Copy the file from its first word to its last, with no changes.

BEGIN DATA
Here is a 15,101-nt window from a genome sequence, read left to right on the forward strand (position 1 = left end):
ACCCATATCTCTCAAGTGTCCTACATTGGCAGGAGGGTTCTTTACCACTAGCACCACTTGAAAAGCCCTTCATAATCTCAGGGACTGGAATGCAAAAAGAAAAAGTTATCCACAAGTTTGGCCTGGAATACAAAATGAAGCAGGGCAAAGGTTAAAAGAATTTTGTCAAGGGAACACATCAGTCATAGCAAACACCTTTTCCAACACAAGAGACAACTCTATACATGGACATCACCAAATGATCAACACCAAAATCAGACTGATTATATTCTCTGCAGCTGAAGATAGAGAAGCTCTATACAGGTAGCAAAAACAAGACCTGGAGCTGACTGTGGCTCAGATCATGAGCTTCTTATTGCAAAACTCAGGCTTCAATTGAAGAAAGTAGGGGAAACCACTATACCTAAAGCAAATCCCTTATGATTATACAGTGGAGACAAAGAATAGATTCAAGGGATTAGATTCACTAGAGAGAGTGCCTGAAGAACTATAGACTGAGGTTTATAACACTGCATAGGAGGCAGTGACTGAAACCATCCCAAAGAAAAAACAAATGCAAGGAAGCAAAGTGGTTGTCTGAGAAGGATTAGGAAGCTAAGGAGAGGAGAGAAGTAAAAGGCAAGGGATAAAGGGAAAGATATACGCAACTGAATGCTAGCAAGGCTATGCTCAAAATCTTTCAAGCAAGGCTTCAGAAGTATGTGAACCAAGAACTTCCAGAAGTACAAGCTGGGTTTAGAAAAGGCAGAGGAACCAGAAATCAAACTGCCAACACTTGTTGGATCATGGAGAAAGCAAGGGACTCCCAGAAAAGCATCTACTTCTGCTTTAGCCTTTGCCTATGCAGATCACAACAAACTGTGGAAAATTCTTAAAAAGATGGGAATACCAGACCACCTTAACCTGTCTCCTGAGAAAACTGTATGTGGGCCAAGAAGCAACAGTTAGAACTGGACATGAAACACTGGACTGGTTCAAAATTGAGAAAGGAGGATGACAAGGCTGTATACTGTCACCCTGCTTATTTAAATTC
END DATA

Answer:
Here is a 15,101-nt window from a genome sequence, read left to right on the forward strand (position 1 = left end):
ACCCATATCTCTCAAGTGTCCTACATTGGCAGGAGGGTTCTTTACCACTAGCACCACTTGAAAAGCCCTTCATAATCTCAGGGACTGGAATGCAAAAAGAAAAAGTTATCCACAAGTTTGGCCTGGAATACAAAATGAAGCAGGGCAAAGGTTAAAAGAATTTTGTCAAGGGAACACATCAGTCATAGCAAACACCTTTTCCAACACAAGAGACAACTCTATACATGGACATCACCAAATGATCAACACCAAAATCAGACTGATTATATTCTCTGCAGCTGAAGATAGAGAAGCTCTATACAGGTAGCAAAAACAAGACCTGGAGCTGACTGTGGCTCAGATCATGAGCTTCTTATTGCAAAACTCAGGCTTCAATTGAAGAAAGTAGGGGAAACCACTATACCTAAAGCAAATCCCTTATGATTATACAGTGGAGACAAAGAATAGATTCAAGGGATTAGATTCACTAGAGAGAGTGCCTGAAGAACTATAGACTGAGGTTTATAACACTGCATAGGAGGCAGTGACTGAAACCATCCCAAAGAAAAAACAAATGCAAGGAAGCAAAGTGGTTGTCTGAGAAGGATTAGGAAGCTAAGGAGAGGAGAGAAGTAAAAGGCAAGGGATAAAGGGAAAGATATACGCAACTGAATGCTAGCAAGGCTATGCTCAAAATCTTTCAAGCAAGGCTTCAGAAGTATGTGAACCAAGAACTTCCAGAAGTACAAGCTGGGTTTAGAAAAGGCAGAGGAACCAGAAATCAAACTGCCAACACTTGTTGGATCATGGAGAAAGCAAGGGACTCCCAGAAAAGCATCTACTTCTGCTTTAGCCTTTGCCTATGCAGATCACAACAAACTGTGGAAAATTCTTAAAAAGATGGGAATACCAGACCACCTTAACCTGTCTCCTGAGAAAACTGTATGTGGGCCAAGAAGCAACAGTTAGAACTGGACATGAAACACTGGACTGGTTCAAAATTGAGAAAGGAGGATGACAAGGCTGTATACTGTCACCCTGCTTATTTAAATTC